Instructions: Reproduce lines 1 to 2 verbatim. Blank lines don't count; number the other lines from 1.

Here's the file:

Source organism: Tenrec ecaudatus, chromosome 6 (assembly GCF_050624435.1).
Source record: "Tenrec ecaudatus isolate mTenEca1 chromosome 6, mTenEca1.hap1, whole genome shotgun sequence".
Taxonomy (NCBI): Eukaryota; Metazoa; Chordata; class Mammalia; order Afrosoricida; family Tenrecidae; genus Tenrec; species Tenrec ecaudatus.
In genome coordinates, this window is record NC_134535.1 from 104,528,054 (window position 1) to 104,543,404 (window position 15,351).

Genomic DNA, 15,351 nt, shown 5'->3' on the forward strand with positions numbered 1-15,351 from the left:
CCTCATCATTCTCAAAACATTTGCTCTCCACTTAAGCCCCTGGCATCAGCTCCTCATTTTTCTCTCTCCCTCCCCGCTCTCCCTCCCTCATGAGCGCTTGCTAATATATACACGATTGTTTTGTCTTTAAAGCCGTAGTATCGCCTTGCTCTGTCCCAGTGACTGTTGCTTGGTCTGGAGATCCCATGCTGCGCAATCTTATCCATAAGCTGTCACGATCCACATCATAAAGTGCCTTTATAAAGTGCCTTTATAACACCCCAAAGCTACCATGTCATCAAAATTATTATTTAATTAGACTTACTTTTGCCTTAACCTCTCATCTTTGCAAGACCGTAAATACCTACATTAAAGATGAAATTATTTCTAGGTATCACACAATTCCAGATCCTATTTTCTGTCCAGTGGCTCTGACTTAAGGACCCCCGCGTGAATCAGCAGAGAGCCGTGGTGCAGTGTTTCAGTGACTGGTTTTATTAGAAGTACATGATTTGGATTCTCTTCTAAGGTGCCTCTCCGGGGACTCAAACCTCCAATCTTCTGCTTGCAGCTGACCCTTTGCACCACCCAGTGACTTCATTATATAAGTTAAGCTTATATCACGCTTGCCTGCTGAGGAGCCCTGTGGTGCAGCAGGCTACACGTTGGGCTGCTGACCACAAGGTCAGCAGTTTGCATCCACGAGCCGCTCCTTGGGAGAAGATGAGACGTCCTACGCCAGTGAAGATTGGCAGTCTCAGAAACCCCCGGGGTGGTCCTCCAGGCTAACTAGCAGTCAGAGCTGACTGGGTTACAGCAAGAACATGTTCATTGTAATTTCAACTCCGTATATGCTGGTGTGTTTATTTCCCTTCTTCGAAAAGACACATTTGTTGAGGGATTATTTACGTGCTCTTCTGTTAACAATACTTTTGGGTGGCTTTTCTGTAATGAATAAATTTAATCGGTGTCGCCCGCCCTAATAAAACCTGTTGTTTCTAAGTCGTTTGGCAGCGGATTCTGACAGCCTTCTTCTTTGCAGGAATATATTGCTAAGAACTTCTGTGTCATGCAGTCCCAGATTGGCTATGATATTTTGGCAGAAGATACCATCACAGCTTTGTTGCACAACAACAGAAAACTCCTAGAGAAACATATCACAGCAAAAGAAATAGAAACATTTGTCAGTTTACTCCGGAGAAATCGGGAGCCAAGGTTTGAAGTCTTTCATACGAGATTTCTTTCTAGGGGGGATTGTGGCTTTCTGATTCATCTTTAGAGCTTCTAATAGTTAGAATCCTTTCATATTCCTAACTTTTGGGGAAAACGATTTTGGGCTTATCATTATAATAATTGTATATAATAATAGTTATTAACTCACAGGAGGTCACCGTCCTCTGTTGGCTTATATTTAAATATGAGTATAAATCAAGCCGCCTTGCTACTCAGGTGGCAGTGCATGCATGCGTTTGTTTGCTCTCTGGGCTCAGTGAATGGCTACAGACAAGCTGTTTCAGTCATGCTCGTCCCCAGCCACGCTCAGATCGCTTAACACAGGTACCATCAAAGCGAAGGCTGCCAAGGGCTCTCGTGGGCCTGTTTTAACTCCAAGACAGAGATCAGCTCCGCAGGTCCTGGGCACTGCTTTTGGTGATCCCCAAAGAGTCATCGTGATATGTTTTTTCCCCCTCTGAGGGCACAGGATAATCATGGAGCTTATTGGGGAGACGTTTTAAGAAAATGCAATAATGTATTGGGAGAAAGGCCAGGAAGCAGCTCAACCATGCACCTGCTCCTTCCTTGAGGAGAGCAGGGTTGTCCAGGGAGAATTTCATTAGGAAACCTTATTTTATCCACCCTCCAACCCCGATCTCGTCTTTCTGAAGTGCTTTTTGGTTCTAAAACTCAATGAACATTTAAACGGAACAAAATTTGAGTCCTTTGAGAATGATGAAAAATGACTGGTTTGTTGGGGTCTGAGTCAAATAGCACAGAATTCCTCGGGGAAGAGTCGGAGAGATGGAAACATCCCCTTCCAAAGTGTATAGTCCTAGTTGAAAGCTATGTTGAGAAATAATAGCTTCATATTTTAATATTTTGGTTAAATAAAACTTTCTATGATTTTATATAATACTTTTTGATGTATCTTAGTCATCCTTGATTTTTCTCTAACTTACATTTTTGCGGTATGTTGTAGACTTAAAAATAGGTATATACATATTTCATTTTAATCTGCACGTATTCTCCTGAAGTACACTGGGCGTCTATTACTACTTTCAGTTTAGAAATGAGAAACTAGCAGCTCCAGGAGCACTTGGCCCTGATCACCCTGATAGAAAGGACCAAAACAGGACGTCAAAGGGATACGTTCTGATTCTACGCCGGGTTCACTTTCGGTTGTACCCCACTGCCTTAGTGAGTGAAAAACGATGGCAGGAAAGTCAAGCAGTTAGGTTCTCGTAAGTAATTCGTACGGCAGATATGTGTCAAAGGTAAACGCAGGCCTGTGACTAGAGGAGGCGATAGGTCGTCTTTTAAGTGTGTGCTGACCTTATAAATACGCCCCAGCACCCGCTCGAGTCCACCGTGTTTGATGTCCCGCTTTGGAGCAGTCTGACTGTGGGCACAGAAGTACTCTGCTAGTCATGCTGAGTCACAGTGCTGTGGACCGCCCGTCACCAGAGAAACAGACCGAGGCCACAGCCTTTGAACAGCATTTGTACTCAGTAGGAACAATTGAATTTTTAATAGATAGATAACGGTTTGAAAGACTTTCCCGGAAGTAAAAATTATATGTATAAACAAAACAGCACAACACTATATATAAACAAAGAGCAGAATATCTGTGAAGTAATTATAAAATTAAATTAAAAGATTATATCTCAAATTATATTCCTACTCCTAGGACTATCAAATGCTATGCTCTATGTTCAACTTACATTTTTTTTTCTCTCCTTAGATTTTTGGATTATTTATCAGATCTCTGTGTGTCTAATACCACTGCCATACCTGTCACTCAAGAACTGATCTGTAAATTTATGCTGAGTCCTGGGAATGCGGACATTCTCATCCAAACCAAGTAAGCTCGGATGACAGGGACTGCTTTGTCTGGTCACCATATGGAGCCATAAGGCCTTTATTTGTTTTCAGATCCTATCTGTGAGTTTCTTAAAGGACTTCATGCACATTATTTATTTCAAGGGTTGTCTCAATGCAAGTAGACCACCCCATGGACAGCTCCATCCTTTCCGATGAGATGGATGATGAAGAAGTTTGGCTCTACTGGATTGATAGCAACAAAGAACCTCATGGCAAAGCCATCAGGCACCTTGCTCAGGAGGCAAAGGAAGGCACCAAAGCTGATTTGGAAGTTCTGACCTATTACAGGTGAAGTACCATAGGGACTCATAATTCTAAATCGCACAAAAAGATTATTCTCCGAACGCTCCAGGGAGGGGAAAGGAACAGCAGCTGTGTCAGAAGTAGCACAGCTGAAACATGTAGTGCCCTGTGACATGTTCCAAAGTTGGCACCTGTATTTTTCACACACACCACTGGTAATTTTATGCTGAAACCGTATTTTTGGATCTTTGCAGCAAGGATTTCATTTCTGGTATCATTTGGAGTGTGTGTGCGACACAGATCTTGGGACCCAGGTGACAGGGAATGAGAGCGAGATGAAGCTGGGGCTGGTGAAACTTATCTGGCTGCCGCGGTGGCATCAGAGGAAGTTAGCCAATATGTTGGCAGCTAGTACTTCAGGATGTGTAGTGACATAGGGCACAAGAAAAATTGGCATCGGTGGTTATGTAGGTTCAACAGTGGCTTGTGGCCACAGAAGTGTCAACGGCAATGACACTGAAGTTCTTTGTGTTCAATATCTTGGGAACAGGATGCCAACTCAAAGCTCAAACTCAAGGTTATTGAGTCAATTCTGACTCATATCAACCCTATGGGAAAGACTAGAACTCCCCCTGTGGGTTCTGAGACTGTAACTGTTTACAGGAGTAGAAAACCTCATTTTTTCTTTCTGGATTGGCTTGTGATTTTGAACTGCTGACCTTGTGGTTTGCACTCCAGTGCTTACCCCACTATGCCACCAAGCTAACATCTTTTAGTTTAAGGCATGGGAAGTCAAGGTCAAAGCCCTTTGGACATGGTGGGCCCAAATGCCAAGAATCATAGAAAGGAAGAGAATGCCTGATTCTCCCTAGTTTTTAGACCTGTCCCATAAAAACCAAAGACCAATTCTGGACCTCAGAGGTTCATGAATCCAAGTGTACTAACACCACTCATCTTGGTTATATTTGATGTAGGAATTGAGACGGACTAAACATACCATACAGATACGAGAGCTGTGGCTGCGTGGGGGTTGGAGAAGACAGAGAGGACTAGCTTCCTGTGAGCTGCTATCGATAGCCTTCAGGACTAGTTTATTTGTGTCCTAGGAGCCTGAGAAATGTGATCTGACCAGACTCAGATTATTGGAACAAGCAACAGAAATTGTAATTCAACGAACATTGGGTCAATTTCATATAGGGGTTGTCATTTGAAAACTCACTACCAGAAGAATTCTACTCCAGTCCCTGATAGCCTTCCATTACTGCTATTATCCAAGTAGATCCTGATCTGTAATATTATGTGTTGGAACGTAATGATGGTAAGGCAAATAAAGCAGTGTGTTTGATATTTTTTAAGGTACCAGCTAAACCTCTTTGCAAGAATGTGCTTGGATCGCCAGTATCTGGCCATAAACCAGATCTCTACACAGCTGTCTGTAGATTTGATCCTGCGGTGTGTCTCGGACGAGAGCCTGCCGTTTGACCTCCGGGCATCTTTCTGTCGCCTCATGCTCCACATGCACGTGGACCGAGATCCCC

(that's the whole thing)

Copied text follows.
Source organism: Tenrec ecaudatus, chromosome 6 (assembly GCF_050624435.1).
Source record: "Tenrec ecaudatus isolate mTenEca1 chromosome 6, mTenEca1.hap1, whole genome shotgun sequence".